|On a brighter day...|
People always ask me when I am going to purchase a "gravel bike." My usual reply is that I find it easy enough to destroy bicycles and bike parts without intentionally riding them for hours and hours on bike eating roads. Love to have a cyclocross bike just as a fast commuter that could be fitted with studded tires but I doubt I'd ever truly use it for gravel. Besides, limestone dust probably is not the best for my lungs.
So the two bikes we use that have the most miles on them took huge proverbial dumps this week. The type of ride ending, season ending break downs that a holiday like Christmas can cause. The last think we need to do right before the holiday is dump more cashola into bicycles.
Tuesday the Heavy Commuter, the 2011 Trek Soho, was the first to die. Purchased brand new in February, it languished in the Warehouse for 4 years, I put 4550 miles on the beast. Overbuilt and geared poorly but weatherproof with its internal gearing and drum brakes it has nearly half of the miles I have amassed for 2015. On this day the crank was ruined. My bad most likely. I did 2 pedal swaps about 100 miles ago. Today as I was pulling off the sidewalk to hit the "walk" button on the traffic control pole the rear wheel bogged down in the wet grass. remember, it rained 4" over the weekend. Add more power to the pedal stroke. THUNK!! Foot goes to the ground and bike stops. A quickly glance down shows the pedal on the grass and a shiny hole where it should be. Stripped threads. Of course the right side crank not the cheap left side crank. It never felt loose and the last pedal change was way over 1000 miles ago. 8 miles from home. I elect to push the bastard across the street and coast underneath the overpass, 73rd/Buffalo Rd by Wal Mart and assess the situation.
Definitely stripped. Unpedalable with my huge boots. The pedal will go back in but there is quite a bit of resistance. 8 mile walk or phone call or finish ruining the crank. I chose the latter. The crank is ruined anyway. I tried to line the pedal up the straightest way possible but it went in crooked. get it tight because the climb up Ingersoll will be a bitch and torque will be required.
Made it home without further incidence. Explored the flooded Walnut Creek Trail. It was BAD. Retrieved a growler and had it filled at Court Avenue Brew Pub. Standard house brand crank ruined. Was thinking about something with a smaller ring anyway. Guess that will happen. Might as well have them look at the BB since I have forded a few flooded trails this year. Honestly, I had been considering adding a front rack on this bike and making it the dedicated cargo bike especially once Hy Vee opens up downtown. I need something faster. Tomorrow I will ride a different bike.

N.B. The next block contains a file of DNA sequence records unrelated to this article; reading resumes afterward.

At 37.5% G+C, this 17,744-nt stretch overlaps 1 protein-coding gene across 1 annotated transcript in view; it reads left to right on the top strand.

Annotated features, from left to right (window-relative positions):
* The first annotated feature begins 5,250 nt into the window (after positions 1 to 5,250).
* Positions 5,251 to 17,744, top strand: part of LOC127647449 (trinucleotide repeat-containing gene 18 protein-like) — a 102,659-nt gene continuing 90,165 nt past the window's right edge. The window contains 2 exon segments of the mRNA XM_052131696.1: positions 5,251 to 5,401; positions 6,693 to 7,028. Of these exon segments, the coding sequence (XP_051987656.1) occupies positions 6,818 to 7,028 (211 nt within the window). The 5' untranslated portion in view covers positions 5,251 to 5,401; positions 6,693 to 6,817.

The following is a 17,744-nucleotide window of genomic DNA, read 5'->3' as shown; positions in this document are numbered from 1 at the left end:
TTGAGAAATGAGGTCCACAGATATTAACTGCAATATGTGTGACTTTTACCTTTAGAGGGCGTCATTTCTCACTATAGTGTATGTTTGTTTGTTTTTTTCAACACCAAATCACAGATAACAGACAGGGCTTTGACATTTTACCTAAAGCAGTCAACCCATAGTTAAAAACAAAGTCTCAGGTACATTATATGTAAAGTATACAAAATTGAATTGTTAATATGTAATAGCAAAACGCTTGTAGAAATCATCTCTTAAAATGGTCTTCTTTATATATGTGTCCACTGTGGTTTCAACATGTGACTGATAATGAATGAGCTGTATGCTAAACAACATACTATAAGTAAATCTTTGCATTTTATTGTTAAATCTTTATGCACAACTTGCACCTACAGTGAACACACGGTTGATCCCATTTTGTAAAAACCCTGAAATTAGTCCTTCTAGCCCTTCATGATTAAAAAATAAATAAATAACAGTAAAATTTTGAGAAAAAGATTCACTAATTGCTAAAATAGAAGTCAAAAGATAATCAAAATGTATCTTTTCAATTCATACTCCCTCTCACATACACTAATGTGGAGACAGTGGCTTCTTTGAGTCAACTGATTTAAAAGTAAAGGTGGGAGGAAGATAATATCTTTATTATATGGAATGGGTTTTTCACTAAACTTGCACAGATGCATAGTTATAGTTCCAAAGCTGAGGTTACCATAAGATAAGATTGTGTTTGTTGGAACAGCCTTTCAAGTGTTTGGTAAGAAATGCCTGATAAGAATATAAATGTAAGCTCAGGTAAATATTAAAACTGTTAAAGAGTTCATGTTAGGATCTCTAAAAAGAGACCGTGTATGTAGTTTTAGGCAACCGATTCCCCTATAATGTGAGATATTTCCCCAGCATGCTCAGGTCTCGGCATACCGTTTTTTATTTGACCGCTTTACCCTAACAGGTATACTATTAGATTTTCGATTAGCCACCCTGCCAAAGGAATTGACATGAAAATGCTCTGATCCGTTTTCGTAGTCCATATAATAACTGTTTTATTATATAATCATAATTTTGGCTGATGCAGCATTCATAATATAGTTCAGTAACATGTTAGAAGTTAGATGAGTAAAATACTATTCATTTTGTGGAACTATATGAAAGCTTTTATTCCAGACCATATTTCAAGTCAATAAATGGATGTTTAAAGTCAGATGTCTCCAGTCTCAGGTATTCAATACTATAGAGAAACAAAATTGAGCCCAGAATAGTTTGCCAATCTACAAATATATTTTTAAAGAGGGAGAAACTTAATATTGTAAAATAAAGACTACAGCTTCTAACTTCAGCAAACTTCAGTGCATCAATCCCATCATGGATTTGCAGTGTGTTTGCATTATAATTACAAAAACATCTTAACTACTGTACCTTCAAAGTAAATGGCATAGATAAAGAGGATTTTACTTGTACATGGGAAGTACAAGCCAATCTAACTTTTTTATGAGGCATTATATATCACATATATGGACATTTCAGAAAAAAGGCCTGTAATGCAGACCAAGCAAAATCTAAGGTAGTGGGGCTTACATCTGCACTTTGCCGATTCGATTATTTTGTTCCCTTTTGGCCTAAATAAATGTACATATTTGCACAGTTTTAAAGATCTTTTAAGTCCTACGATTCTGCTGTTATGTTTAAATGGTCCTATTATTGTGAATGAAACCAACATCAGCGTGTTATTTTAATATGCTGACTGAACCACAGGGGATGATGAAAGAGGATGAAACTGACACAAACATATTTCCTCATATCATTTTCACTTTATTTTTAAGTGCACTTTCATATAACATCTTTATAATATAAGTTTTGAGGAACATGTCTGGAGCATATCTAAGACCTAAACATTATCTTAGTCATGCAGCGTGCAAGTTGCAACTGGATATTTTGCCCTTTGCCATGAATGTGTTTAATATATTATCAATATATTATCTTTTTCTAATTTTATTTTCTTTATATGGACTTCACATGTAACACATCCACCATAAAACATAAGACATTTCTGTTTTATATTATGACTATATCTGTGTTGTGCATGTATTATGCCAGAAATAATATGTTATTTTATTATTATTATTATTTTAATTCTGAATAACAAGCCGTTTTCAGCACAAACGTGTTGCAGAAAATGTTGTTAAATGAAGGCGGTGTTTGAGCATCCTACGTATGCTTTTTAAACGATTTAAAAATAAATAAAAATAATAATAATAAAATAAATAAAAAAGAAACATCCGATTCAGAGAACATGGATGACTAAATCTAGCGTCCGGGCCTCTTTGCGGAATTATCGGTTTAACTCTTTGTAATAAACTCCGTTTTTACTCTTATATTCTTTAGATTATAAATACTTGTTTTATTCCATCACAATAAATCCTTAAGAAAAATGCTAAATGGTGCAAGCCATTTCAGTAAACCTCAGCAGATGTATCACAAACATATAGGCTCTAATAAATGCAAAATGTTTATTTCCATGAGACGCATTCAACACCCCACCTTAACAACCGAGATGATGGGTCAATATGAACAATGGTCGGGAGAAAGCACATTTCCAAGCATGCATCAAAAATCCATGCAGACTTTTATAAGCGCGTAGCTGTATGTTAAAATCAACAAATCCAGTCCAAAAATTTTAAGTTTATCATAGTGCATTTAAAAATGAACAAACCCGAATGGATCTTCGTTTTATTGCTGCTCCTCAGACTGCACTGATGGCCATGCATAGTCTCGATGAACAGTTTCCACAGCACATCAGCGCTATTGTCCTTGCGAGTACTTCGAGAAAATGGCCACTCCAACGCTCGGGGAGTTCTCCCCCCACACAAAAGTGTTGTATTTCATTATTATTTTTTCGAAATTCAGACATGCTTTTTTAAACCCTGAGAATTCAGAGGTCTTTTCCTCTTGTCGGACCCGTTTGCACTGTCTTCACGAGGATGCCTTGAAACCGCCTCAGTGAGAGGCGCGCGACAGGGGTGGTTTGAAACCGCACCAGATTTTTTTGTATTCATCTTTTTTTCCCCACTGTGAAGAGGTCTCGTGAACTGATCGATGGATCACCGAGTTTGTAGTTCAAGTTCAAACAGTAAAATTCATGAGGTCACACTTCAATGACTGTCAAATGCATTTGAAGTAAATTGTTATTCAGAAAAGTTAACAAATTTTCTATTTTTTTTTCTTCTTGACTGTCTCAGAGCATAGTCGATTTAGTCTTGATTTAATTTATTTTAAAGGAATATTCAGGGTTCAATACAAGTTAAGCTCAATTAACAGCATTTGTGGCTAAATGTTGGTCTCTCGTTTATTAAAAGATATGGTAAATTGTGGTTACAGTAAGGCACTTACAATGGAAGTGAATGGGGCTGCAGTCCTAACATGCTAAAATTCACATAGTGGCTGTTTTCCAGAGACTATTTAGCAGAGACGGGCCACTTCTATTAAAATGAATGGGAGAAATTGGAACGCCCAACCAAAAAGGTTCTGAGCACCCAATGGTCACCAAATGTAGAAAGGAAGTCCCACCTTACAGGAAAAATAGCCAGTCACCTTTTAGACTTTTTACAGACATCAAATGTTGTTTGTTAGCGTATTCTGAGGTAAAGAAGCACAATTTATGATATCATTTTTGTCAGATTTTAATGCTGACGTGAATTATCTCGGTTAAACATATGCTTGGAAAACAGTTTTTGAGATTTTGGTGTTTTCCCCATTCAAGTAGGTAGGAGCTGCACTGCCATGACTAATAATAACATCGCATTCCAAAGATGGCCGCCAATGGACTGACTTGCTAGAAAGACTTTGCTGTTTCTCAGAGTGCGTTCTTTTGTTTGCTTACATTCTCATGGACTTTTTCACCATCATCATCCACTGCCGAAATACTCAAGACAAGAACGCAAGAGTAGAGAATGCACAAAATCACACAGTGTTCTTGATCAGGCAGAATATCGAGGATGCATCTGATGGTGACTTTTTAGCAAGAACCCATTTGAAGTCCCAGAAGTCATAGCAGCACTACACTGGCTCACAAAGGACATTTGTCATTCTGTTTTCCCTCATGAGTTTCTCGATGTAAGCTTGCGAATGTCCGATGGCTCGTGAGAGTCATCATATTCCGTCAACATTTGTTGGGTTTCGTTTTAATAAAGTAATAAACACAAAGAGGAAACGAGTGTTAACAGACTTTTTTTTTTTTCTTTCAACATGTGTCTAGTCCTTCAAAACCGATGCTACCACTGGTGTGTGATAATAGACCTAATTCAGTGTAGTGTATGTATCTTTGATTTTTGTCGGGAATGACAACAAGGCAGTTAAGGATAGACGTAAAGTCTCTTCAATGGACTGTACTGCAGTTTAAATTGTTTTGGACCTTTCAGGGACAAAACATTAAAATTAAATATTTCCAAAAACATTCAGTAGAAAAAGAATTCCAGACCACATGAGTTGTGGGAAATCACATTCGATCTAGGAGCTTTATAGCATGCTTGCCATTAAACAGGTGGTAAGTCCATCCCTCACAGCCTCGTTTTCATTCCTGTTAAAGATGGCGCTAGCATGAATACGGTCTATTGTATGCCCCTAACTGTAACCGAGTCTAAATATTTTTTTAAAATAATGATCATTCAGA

|Dried mud from Tuesday. I took it for a spin to the barbershop and butcher this morning despite the crooked pedal.|
Mary's commuter is an experiment in frugality and single-speed technology. The worst thing about winter is the destruction snow and ice and salt and sand do to bicycles. Chains, cables, derailleurs and brakes take a huge beating during this season. So if she rode a single-speed it goes to reason that there would be less stuff to be destroyed. Last winter I merely replaced the chain with a rustproof chain and 2 spokes in May after the first 5000 miles were ridden. Cheap and easy. Her bike easily has 5000 more miles on it for a total of 10K since early September 2014.
Friday was the Windsor's day to die. Mary beat me out of the house and on to the road. I would catch up. Today she must have felt better because it took over 9 miles to catch her instead of the 3 from the day before. The headwind finally calmed down, too, it had been a brutal week in the mornings. But when I finally did reach her she was texting me. "Horrible grinding sound and the bike barely moves." It happened after she hit the tracks near 515 Brewery.
I shook the crank to see if it was the BB. Solid, no movement. The rear wheel spun but when ridden it sounded horrid. Time to face the facts. "You need to call someone to pick you up and take you to work. Walk the bike back to 515 and chain it up. Give me the good lights and battery in case of theft. I'll snag the car after work and pick you and the bike up." Really not more we could do. It was cold, the coldest day of the season and we had been outside for nearly an hour.
Mary and the bike got home. I plan just to purchase a new wheel for the bike and perhaps have someone repack the old wheel. 10,000 miles of rain and snow and flooded trails. We have had Shimano freehubs freeze up on us before, freewheeling in both directions. A single-speed coaster brake hub with 10K probably needs grease, too. Already had the replacement bike in my mind before she called for the airstrike. The Bianchi will be used until the wheel is replaced/repaired. Commuting all year is tough on riders and bicycles.